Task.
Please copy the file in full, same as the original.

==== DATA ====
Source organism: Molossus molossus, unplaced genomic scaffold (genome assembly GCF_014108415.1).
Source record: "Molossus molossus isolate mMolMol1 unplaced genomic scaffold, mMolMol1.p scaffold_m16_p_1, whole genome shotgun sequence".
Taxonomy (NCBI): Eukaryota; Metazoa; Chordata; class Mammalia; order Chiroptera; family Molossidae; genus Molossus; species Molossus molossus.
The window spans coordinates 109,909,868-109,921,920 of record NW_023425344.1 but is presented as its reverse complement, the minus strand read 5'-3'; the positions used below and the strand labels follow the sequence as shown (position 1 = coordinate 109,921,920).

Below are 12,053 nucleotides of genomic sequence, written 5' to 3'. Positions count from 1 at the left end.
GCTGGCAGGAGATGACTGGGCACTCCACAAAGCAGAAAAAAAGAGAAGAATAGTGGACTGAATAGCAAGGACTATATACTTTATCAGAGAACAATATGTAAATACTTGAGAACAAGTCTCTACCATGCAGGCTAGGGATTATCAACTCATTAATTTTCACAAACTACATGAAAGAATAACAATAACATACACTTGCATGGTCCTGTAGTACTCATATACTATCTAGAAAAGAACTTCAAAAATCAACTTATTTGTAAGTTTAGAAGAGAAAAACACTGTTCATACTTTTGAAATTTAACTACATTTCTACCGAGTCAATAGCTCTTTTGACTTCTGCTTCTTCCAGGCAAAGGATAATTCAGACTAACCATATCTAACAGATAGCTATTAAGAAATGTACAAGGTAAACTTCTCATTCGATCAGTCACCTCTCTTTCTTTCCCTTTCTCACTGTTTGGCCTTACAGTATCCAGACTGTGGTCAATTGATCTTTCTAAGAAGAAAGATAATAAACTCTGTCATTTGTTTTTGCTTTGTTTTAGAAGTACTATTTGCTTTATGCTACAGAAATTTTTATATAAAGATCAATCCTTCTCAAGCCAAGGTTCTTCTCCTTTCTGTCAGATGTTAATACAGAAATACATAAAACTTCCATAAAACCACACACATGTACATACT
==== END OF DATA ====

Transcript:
Source organism: Molossus molossus, unplaced genomic scaffold (genome assembly GCF_014108415.1).
Source record: "Molossus molossus isolate mMolMol1 unplaced genomic scaffold, mMolMol1.p scaffold_m16_p_1, whole genome shotgun sequence".
Taxonomy (NCBI): Eukaryota; Metazoa; Chordata; class Mammalia; order Chiroptera; family Molossidae; genus Molossus; species Molossus molossus.
The window spans coordinates 109,909,868-109,921,920 of record NW_023425344.1 but is presented as its reverse complement, the minus strand read 5'-3'; the positions used below and the strand labels follow the sequence as shown (position 1 = coordinate 109,921,920).

Below are 12,053 nucleotides of genomic sequence, written 5' to 3'. Positions count from 1 at the left end.
GCTGGCAGGAGATGACTGGGCACTCCACAAAGCAGAAAAAAAGAGAAGAATAGTGGACTGAATAGCAAGGACTATATACTTTATCAGAGAACAATATGTAAATACTTGAGAACAAGTCTCTACCATGCAGGCTAGGGATTATCAACTCATTAATTTTCACAAACTACATGAAAGAATAACAATAACATACACTTGCATGGTCCTGTAGTACTCATATACTATCTAGAAAAGAACTTCAAAAATCAACTTATTTGTAAGTTTAGAAGAGAAAAACACTGTTCATACTTTTGAAATTTAACTACATTTCTACCGAGTCAATAGCTCTTTTGACTTCTGCTTCTTCCAGGCAAAGGATAATTCAGACTAACCATATCTAACAGATAGCTATTAAGAAATGTACAAGGTAAACTTCTCATTCGATCAGTCACCTCTCTTTCTTTCCCTTTCTCACTGTTTGGCCTTACAGTATCCAGACTGTGGTCAATTGATCTTTCTAAGAAGAAAGATAATAAACTCTGTCATTTGTTTTTGCTTTGTTTTAGAAGTACTATTTGCTTTATGCTACAGAAATTTTTATATAAAGATCAATCCTTCTCAAGCCAAGGTTCTTCTCCTTTCTGTCAGATGTTAATACAGAAATACATAAAACTTCCATAAAACCACACACATGTACATACT